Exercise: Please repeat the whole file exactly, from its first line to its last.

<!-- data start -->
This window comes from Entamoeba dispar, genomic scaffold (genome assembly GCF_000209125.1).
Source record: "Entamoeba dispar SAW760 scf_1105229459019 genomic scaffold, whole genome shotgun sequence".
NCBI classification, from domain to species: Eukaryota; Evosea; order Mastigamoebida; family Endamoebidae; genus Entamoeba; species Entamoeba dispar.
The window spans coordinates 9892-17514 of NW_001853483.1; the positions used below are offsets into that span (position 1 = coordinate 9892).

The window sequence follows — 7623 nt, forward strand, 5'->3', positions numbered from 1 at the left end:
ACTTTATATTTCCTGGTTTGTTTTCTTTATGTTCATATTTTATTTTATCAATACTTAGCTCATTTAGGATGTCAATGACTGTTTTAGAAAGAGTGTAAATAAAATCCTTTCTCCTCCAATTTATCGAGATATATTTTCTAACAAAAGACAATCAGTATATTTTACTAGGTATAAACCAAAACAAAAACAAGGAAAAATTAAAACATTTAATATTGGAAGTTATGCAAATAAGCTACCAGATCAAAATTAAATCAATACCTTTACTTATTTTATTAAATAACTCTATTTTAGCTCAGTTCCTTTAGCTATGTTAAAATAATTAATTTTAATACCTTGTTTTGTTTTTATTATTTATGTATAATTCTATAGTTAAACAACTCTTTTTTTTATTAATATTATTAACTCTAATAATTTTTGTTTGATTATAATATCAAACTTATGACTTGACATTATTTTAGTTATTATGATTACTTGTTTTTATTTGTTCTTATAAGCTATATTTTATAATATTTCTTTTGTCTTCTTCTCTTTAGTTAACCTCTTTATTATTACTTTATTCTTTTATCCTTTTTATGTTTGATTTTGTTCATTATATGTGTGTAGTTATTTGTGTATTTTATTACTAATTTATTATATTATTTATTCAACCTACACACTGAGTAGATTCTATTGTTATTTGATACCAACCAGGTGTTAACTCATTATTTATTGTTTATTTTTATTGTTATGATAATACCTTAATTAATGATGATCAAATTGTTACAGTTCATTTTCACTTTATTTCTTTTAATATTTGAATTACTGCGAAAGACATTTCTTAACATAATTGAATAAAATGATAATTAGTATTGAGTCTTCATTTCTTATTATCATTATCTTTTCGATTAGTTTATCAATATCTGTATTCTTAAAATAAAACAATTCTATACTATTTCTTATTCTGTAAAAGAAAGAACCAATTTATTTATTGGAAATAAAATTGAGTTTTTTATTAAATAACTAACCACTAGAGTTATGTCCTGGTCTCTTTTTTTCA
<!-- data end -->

This window comes from Entamoeba dispar, genomic scaffold (genome assembly GCF_000209125.1).
Source record: "Entamoeba dispar SAW760 scf_1105229459019 genomic scaffold, whole genome shotgun sequence".
NCBI classification, from domain to species: Eukaryota; Evosea; order Mastigamoebida; family Endamoebidae; genus Entamoeba; species Entamoeba dispar.
The window spans coordinates 9892-17514 of NW_001853483.1; the positions used below are offsets into that span (position 1 = coordinate 9892).

The window sequence follows — 7623 nt, forward strand, 5'->3', positions numbered from 1 at the left end:
ACTTTATATTTCCTGGTTTGTTTTCTTTATGTTCATATTTTATTTTATCAATACTTAGCTCATTTAGGATGTCAATGACTGTTTTAGAAAGAGTGTAAATAAAATCCTTTCTCCTCCAATTTATCGAGATATATTTTCTAACAAAAGACAATCAGTATATTTTACTAGGTATAAACCAAAACAAAAACAAGGAAAAATTAAAACATTTAATATTGGAAGTTATGCAAATAAGCTACCAGATCAAAATTAAATCAATACCTTTACTTATTTTATTAAATAACTCTATTTTAGCTCAGTTCCTTTAGCTATGTTAAAATAATTAATTTTAATACCTTGTTTTGTTTTTATTATTTATGTATAATTCTATAGTTAAACAACTCTTTTTTTTATTAATATTATTAACTCTAATAATTTTTGTTTGATTATAATATCAAACTTATGACTTGACATTATTTTAGTTATTATGATTACTTGTTTTTATTTGTTCTTATAAGCTATATTTTATAATATTTCTTTTGTCTTCTTCTCTTTAGTTAACCTCTTTATTATTACTTTATTCTTTTATCCTTTTTATGTTTGATTTTGTTCATTATATGTGTGTAGTTATTTGTGTATTTTATTACTAATTTATTATATTATTTATTCAACCTACACACTGAGTAGATTCTATTGTTATTTGATACCAACCAGGTGTTAACTCATTATTTATTGTTTATTTTTATTGTTATGATAATACCTTAATTAATGATGATCAAATTGTTACAGTTCATTTTCACTTTATTTCTTTTAATATTTGAATTACTGCGAAAGACATTTCTTAACATAATTGAATAAAATGATAATTAGTATTGAGTCTTCATTTCTTATTATCATTATCTTTTCGATTAGTTTATCAATATCTGTATTCTTAAAATAAAACAATTCTATACTATTTCTTATTCTGTAAAAGAAAGAACCAATTTATTTATTGGAAATAAAATTGAGTTTTTTATTAAATAACTAACCACTAGAGTTATGTCCTGGTCTCTTTTTTTCA